Few filmmakers are as capable of portraying the past – mostly that of England, but on at least two occasions, the U.S. – as Britain’s Terence Davies, whose films also typically chronicle the stories of strong women who struggle against the times in which they exist. For those unfamiliar with Davies’ work, I’d urge you to check out his two gorgeous post World War II elegies The Long Day Closes and Distant Voices, Still Lives, although his powerful The Deep Blue Sea, adaptation of The House of Mirth and last year’s terrific Sunset Song are equally worth seeing.
His only previous journey to America was 1995’s The Neon Bible, but his latest – A Quiet Passion – tells the story of one of the nation’s most iconic literary figures, the great Emily Dickinson. In the picture, the poet is portrayed by Cynthia Nixon in a career changing performance, but when we first meet Emily, she is played by Emma Bell as a schoolgirl who clashes with the strict religious teachings at the private school she attends in New England.
It’s not that Emily doesn’t believe in God – she just has different views on his relationship with human beings than do her teachers, who fixate more on doctrine than independent thought. It’s that word – independence – that is both liberating and a lifelong crutch for Emily, who spends her entire life at home with her family – a father (Keith Carradine) who entertains her anti-authority tendencies with a smile, shy mother (Joanna Bacon), caddish brother (Duncan Duff) and sister Vinnie (Jennifer Ehle), who doubles as her best friend. The only person with whom Emily regularly socializes is Vryling Buffam (Catherine Bailey), a bawdy young woman who is the polar opposite of the reclusive poet.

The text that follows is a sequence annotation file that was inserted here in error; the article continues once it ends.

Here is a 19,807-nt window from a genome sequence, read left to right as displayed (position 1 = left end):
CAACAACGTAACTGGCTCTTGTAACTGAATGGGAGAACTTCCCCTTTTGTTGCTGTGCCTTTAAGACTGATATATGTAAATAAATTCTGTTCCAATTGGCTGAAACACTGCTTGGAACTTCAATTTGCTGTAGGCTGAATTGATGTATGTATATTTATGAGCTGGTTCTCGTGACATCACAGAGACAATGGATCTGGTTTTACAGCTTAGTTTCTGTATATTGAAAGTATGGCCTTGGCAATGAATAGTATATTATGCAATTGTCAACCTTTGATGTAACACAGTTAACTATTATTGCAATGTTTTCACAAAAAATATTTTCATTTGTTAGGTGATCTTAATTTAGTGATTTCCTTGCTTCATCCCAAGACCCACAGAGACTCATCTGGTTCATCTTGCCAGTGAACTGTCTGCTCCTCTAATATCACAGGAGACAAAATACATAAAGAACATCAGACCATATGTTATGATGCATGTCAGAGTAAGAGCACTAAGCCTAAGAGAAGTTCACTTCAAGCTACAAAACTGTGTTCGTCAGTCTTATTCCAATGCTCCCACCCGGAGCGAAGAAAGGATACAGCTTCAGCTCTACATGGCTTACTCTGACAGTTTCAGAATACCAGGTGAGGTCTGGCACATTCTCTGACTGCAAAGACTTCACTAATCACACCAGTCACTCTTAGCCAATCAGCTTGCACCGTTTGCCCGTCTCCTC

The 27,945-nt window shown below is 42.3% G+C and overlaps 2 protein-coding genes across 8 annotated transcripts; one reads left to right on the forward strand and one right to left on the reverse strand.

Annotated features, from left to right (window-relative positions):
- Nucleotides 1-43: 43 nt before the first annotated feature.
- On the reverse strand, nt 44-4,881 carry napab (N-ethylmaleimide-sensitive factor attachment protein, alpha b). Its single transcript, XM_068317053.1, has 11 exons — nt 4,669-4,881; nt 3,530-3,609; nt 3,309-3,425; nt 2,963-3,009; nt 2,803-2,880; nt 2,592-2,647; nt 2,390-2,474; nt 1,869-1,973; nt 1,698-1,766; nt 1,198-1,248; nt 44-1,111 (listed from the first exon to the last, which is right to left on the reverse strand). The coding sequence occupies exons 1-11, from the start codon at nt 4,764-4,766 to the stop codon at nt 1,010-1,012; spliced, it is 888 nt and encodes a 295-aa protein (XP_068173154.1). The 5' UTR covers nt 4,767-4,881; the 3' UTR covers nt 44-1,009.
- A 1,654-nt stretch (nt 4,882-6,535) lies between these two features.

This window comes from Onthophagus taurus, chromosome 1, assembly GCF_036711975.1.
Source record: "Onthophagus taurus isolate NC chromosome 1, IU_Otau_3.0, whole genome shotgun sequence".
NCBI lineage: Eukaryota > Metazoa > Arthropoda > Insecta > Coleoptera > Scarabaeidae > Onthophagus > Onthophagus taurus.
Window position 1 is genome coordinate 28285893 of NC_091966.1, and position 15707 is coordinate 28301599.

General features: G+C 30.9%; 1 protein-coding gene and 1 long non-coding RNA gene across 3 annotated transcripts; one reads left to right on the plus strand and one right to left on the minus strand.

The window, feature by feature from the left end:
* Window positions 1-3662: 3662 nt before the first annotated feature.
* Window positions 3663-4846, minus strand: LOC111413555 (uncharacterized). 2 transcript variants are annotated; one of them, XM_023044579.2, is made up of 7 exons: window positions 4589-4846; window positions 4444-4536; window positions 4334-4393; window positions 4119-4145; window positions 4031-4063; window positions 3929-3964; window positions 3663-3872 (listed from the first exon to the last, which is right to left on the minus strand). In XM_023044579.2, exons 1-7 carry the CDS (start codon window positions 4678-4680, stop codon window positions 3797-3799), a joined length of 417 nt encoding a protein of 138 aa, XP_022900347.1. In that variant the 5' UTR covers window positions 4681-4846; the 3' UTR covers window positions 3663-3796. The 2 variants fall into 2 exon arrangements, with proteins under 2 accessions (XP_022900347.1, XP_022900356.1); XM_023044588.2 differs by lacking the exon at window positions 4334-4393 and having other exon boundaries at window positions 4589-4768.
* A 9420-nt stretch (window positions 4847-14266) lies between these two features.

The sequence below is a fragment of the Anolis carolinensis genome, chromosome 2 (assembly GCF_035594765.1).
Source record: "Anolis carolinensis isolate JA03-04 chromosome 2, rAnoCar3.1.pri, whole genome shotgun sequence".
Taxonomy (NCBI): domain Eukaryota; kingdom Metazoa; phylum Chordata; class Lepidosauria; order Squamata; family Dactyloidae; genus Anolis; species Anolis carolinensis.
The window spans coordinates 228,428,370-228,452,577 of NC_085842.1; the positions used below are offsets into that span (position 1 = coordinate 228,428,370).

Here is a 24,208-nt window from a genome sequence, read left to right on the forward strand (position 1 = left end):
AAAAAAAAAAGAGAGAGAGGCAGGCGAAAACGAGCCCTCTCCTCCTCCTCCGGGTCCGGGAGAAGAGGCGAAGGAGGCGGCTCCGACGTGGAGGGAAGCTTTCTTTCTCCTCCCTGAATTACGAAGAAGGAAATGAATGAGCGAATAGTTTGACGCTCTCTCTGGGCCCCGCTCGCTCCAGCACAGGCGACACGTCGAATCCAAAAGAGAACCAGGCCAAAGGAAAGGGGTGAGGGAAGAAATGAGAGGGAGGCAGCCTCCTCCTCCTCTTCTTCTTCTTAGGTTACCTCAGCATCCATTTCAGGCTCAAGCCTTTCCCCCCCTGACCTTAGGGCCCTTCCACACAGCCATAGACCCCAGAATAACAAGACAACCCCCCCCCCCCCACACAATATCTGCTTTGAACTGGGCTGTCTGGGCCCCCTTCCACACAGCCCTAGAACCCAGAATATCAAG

In the first half of the picture, the mood is mostly light as Emily, her sister and Vryling trade wry quips and witticisms. Emily’s father also appears to take some amusement in his daughter’s behavior, most notably during a scene in which he notices a dirty spot on a plate that she proceeds to smash on the table and then continue eating.
But the film’s second half, as Emily becomes more reclusive to the point that she hardly leaves her room and only communicates with guests by shouting down from the landing, is significantly bleaker. For those familiar with Dickinson’s poetry, it’s this second half that will seem more in tune with the work she produced – poems that were hardly recognized until after her death.
History passes the family by. The Civil War breaks out, but it is referenced as if it were taking place a world away, much like how Americans likely speak of Syria today. Some family dramas ensue – Emily has a falling out with her brother after she catches him cheating on his wife, who is Emily’s friend, with a society woman – and Emily eventually begins to succumb to disease. As she withers, Emily starts to lash out at those close to her, but it appears that – and her sister recognizes this – she is also turning her own anger inward, most likely for the sacrifices that she imposed on herself.
Due to Nixon’s strong performance and the near-chamber piece style of the film, A Quiet Passion is a unique entry into the biopic genre. It doesn’t quite tell the full story of Emily Dickinson that one might expect, but it provides a view into how the viewer can corroborate the poet’s lauded – and often hauntingly morose – work with the life she led. The film is well worth seeing.